It’s often easier to write about the calamities and the big adventures, but some of the best sails are the lazy beam reaches on a sea breeze or just anchoring out and being on the water. We finally had one of those days.
After a couple weekends of disappointment and getting beat up, we were looking forward to some relaxation. We didn’t even prep the main—the wind was 6kts or so from the southeast, and we could drift to Governor’s Mansion on just the jib. The biggest question was whether or not Governor’s still existed…Sandy did a number on the bay and most of us are doubting our charts, especially when it comes to the little nooks where we like to hide out. It drives me crazy that the USGS flew LIDAR of the bay immediately after the storm and took depth measurements to 1m resolution but they can’t or won’t release it. We’re stuck sailing by braille.
The short answer is that it’s at least mostly there. We were never that great at figuring out exactly where we are and we bumped a few times coming in, but we’re no strangers to dragging our keel around the bay and it wasn’t that big a deal. We motored in to the southern side, where no one seems to ever go, and anchored for the first time this season.
We put on some smooth music, had some snacks, and I fiddled with our fender whips. I really wanted to swim, even though it’s early for swimming and the water is still chilly. Jen always likes it when I’m overly articulate in moments of grief; instead of yelling “Ahhhh!” or issuing a wayward cuss when I jumped in, my instinct was to proclaim “I AM UNCOMFORTABLY COLD. IT IS UNCOMFORTABLY COLD IN HERE,” or something to that effect. It was really cold. Jen joined me (inexplicably, after that reaction), but she didn’t stay in very long. I dove on the anchor to make sure it was really set, and it was—I have yet to see that Manson not set on the first try. The wind kicked up to 15kts or so and we watched a blimp working to windward, headed down Island Beach. We mostly sat around and did nothing, which was just about perfect.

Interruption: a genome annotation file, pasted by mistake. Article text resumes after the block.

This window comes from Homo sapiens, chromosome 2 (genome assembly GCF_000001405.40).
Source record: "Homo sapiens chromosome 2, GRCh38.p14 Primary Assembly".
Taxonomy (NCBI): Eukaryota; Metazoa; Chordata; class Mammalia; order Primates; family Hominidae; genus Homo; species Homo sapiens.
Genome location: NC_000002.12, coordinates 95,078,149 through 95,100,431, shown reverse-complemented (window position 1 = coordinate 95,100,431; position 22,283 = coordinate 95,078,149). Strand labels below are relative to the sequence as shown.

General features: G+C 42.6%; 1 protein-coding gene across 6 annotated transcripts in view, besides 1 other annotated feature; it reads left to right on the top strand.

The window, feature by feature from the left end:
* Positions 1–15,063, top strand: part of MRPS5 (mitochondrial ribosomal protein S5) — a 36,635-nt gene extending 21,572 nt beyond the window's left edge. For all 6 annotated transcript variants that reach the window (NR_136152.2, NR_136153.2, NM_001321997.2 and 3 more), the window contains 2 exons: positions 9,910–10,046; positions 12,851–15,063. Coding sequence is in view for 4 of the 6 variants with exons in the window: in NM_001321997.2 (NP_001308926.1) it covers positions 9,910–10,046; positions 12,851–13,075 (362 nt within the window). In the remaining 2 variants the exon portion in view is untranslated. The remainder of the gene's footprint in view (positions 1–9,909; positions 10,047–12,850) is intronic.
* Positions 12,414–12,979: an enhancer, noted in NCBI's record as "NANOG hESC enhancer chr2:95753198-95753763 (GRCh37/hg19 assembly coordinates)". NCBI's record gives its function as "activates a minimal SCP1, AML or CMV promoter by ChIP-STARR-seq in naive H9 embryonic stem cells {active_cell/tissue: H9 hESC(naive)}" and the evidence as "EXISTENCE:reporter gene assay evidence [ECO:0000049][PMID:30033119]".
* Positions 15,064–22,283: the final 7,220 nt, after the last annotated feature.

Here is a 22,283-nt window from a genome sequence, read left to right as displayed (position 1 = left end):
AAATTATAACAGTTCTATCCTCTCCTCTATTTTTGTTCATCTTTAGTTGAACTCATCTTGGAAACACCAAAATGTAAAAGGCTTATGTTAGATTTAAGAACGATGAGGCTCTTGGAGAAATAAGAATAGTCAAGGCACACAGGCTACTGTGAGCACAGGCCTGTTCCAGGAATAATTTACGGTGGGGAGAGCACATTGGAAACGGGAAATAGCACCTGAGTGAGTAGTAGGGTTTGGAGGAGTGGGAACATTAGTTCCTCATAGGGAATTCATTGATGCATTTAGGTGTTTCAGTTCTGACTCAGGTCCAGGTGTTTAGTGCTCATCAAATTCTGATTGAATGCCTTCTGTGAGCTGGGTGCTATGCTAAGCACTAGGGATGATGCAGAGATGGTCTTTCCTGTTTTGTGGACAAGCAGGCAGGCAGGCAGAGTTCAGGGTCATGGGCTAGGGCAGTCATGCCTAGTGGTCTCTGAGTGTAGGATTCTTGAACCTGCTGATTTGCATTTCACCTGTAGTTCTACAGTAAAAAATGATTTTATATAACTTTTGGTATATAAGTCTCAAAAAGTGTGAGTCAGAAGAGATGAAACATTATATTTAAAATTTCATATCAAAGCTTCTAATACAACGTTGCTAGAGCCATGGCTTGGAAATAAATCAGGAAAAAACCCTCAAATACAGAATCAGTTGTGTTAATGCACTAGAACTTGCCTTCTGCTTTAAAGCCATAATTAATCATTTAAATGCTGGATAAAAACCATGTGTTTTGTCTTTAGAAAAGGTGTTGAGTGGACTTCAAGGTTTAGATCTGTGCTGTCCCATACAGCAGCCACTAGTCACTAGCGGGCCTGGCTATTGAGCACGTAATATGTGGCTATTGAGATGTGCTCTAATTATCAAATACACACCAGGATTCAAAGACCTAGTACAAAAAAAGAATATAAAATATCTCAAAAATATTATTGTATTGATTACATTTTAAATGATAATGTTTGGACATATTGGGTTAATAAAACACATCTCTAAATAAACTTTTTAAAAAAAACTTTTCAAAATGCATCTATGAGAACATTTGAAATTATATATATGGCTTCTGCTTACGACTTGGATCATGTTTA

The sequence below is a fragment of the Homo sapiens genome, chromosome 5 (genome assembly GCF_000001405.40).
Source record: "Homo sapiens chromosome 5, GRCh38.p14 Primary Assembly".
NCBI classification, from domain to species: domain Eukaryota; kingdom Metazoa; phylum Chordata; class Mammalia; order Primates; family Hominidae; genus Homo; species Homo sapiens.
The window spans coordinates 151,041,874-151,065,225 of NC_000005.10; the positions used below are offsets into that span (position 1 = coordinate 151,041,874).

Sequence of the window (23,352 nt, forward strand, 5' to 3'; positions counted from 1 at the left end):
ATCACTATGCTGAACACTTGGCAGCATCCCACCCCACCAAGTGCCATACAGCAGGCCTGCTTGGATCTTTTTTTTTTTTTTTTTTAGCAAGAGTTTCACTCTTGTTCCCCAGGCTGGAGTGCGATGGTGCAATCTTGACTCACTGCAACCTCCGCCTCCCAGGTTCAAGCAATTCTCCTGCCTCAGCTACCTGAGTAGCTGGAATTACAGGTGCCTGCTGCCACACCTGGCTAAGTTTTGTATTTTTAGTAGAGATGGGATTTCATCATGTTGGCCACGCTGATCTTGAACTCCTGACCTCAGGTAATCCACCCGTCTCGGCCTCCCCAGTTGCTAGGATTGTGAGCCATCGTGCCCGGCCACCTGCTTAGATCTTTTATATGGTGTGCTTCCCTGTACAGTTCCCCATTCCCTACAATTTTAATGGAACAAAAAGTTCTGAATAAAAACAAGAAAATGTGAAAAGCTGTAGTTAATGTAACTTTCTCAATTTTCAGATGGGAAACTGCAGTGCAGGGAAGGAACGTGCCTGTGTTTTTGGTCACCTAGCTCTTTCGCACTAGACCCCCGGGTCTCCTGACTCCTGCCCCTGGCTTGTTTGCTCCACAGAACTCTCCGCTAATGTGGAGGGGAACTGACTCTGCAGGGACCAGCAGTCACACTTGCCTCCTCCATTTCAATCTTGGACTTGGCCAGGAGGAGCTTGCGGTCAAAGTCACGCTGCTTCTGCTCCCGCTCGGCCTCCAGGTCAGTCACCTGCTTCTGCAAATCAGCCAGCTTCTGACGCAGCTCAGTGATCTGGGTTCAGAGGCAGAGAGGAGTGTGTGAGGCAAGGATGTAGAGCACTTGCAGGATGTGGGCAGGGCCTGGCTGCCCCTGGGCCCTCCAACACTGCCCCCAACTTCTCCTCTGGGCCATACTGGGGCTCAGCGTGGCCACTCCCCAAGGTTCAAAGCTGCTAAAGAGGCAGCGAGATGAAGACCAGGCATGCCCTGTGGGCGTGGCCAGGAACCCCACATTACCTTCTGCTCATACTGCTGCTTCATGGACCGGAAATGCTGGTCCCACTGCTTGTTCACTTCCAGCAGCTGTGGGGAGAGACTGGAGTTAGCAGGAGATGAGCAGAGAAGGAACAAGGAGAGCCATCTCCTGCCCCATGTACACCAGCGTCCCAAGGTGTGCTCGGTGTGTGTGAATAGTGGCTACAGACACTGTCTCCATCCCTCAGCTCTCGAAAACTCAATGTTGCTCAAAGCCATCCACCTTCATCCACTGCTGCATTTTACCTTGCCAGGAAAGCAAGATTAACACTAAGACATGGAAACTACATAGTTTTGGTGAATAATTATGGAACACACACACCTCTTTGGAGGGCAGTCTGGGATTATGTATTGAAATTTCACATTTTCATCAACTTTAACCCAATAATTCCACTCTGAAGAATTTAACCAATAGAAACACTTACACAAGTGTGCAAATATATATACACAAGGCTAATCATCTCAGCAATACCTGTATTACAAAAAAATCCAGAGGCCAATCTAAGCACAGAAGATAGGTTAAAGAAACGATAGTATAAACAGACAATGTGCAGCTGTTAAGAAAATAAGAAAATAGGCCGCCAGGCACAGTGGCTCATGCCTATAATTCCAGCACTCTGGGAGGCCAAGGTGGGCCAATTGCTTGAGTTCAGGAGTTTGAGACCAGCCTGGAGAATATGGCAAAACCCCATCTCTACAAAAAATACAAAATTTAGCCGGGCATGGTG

The water has been obnoxiously low, even with an extra 3 or 4 inches of rain from Tropical Storm Andrea, so we didn’t want to tempt pulling the boat out at dead-low tide and left around 1600. We had a slightly more spirited (though not crazy) return trip, still on just the jib. It did get a little hectic when we hit a shallow spot and needed to wheel up the keel a little to get past it, but we weren’t heeling excessively, regardless of Jen’s protests. I tried once again to capture it with the rail-mounted GoPro camera and didn’t come away with a whole lot. I’m not sure if it’s pure user error or if the user interface is lacking, but it’s supposed to be designed for “extreme” activities and I can’t imagine trying to use this thing while running with the bulls or sport-punching sharks. I somehow managed to get it into “shoot a ton of stills” mode instead of normal video, and most of them are dumb. There was one that had a lot of sun in it and a very warm white balance that gave it a sort of Instagram-ish quality, which I enjoyed despite that connotation. This photo had no post-processing except for resizing:
They’re not all high-adventure sails, and that’s a good thing. Sometimes a carefree stroll around the bay is exactly what is needed to get your head on straight. Fending off pounding waves and spindrift can be fun, but Jen and I were due for some quality relaxation time aboard Fortuitous.